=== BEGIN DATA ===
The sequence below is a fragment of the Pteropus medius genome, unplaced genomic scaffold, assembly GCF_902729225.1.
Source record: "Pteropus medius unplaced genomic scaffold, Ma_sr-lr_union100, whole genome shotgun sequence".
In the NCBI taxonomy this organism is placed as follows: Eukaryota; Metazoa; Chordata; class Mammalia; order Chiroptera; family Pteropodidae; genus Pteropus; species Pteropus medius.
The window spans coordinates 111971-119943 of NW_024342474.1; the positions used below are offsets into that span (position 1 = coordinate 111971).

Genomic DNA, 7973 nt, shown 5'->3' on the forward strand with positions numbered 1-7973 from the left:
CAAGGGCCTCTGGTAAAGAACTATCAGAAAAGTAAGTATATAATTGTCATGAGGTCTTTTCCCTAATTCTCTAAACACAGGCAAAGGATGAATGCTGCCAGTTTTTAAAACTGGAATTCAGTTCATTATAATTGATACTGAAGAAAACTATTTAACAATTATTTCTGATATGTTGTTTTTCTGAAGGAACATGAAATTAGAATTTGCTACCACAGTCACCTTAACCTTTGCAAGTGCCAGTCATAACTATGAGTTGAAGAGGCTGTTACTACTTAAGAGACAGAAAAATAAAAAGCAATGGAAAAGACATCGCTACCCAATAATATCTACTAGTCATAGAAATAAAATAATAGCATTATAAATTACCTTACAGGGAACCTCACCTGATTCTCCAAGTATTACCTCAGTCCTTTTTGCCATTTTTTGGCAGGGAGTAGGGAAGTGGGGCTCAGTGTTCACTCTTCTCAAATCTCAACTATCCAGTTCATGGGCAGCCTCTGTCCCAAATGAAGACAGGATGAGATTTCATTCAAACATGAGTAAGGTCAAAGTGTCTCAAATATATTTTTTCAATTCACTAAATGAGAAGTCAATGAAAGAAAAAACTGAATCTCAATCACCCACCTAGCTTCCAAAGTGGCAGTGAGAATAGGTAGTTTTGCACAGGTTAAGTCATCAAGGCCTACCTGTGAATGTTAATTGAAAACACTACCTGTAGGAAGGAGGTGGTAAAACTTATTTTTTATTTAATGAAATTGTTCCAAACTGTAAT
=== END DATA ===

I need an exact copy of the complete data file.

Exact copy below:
The sequence below is a fragment of the Pteropus medius genome, unplaced genomic scaffold, assembly GCF_902729225.1.
Source record: "Pteropus medius unplaced genomic scaffold, Ma_sr-lr_union100, whole genome shotgun sequence".
In the NCBI taxonomy this organism is placed as follows: Eukaryota; Metazoa; Chordata; class Mammalia; order Chiroptera; family Pteropodidae; genus Pteropus; species Pteropus medius.
The window spans coordinates 111971-119943 of NW_024342474.1; the positions used below are offsets into that span (position 1 = coordinate 111971).

Genomic DNA, 7973 nt, shown 5'->3' on the forward strand with positions numbered 1-7973 from the left:
CAAGGGCCTCTGGTAAAGAACTATCAGAAAAGTAAGTATATAATTGTCATGAGGTCTTTTCCCTAATTCTCTAAACACAGGCAAAGGATGAATGCTGCCAGTTTTTAAAACTGGAATTCAGTTCATTATAATTGATACTGAAGAAAACTATTTAACAATTATTTCTGATATGTTGTTTTTCTGAAGGAACATGAAATTAGAATTTGCTACCACAGTCACCTTAACCTTTGCAAGTGCCAGTCATAACTATGAGTTGAAGAGGCTGTTACTACTTAAGAGACAGAAAAATAAAAAGCAATGGAAAAGACATCGCTACCCAATAATATCTACTAGTCATAGAAATAAAATAATAGCATTATAAATTACCTTACAGGGAACCTCACCTGATTCTCCAAGTATTACCTCAGTCCTTTTTGCCATTTTTTGGCAGGGAGTAGGGAAGTGGGGCTCAGTGTTCACTCTTCTCAAATCTCAACTATCCAGTTCATGGGCAGCCTCTGTCCCAAATGAAGACAGGATGAGATTTCATTCAAACATGAGTAAGGTCAAAGTGTCTCAAATATATTTTTTCAATTCACTAAATGAGAAGTCAATGAAAGAAAAAACTGAATCTCAATCACCCACCTAGCTTCCAAAGTGGCAGTGAGAATAGGTAGTTTTGCACAGGTTAAGTCATCAAGGCCTACCTGTGAATGTTAATTGAAAACACTACCTGTAGGAAGGAGGTGGTAAAACTTATTTTTTATTTAATGAAATTGTTCCAAACTGTAAT